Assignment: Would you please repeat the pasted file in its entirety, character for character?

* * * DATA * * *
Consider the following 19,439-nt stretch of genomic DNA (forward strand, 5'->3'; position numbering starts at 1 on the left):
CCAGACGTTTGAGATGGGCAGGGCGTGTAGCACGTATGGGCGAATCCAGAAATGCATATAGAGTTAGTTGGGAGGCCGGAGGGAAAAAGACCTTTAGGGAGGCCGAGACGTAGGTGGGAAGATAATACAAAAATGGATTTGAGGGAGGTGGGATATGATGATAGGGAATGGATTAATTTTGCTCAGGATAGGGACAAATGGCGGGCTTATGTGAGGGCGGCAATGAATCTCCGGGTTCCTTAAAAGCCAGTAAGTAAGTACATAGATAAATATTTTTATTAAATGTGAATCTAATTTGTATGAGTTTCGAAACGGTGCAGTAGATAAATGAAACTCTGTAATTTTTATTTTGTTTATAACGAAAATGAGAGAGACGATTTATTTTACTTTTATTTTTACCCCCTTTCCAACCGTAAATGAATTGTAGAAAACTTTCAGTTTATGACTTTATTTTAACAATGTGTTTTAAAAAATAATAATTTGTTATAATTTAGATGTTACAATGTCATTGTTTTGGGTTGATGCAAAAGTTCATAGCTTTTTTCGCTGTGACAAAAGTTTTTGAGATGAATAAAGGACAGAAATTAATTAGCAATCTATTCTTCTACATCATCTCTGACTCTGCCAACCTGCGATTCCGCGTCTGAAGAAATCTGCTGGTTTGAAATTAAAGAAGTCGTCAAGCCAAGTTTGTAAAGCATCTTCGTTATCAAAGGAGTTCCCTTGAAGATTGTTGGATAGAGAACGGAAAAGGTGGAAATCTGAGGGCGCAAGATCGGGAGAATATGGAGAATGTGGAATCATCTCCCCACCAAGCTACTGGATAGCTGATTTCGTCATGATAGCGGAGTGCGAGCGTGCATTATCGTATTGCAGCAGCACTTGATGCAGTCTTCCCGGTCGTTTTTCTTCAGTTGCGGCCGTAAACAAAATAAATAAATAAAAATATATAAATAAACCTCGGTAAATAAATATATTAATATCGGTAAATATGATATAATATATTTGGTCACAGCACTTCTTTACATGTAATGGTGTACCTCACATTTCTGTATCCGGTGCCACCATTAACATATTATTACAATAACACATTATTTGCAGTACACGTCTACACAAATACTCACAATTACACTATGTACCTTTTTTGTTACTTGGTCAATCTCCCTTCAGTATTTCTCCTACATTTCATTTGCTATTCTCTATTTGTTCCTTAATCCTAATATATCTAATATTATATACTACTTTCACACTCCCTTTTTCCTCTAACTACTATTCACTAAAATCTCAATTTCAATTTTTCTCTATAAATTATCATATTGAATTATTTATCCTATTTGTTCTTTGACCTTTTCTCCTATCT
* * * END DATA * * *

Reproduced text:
Consider the following 19,439-nt stretch of genomic DNA (forward strand, 5'->3'; position numbering starts at 1 on the left):
CCAGACGTTTGAGATGGGCAGGGCGTGTAGCACGTATGGGCGAATCCAGAAATGCATATAGAGTTAGTTGGGAGGCCGGAGGGAAAAAGACCTTTAGGGAGGCCGAGACGTAGGTGGGAAGATAATACAAAAATGGATTTGAGGGAGGTGGGATATGATGATAGGGAATGGATTAATTTTGCTCAGGATAGGGACAAATGGCGGGCTTATGTGAGGGCGGCAATGAATCTCCGGGTTCCTTAAAAGCCAGTAAGTAAGTACATAGATAAATATTTTTATTAAATGTGAATCTAATTTGTATGAGTTTCGAAACGGTGCAGTAGATAAATGAAACTCTGTAATTTTTATTTTGTTTATAACGAAAATGAGAGAGACGATTTATTTTACTTTTATTTTTACCCCCTTTCCAACCGTAAATGAATTGTAGAAAACTTTCAGTTTATGACTTTATTTTAACAATGTGTTTTAAAAAATAATAATTTGTTATAATTTAGATGTTACAATGTCATTGTTTTGGGTTGATGCAAAAGTTCATAGCTTTTTTCGCTGTGACAAAAGTTTTTGAGATGAATAAAGGACAGAAATTAATTAGCAATCTATTCTTCTACATCATCTCTGACTCTGCCAACCTGCGATTCCGCGTCTGAAGAAATCTGCTGGTTTGAAATTAAAGAAGTCGTCAAGCCAAGTTTGTAAAGCATCTTCGTTATCAAAGGAGTTCCCTTGAAGATTGTTGGATAGAGAACGGAAAAGGTGGAAATCTGAGGGCGCAAGATCGGGAGAATATGGAGAATGTGGAATCATCTCCCCACCAAGCTACTGGATAGCTGATTTCGTCATGATAGCGGAGTGCGAGCGTGCATTATCGTATTGCAGCAGCACTTGATGCAGTCTTCCCGGTCGTTTTTCTTCAGTTGCGGCCGTAAACAAAATAAATAAATAAAAATATATAAATAAACCTCGGTAAATAAATATATTAATATCGGTAAATATGATATAATATATTTGGTCACAGCACTTCTTTACATGTAATGGTGTACCTCACATTTCTGTATCCGGTGCCACCATTAACATATTATTACAATAACACATTATTTGCAGTACACGTCTACACAAATACTCACAATTACACTATGTACCTTTTTTGTTACTTGGTCAATCTCCCTTCAGTATTTCTCCTACATTTCATTTGCTATTCTCTATTTGTTCCTTAATCCTAATATATCTAATATTATATACTACTTTCACACTCCCTTTTTCCTCTAACTACTATTCACTAAAATCTCAATTTCAATTTTTCTCTATAAATTATCATATTGAATTATTTATCCTATTTGTTCTTTGACCTTTTCTCCTATCT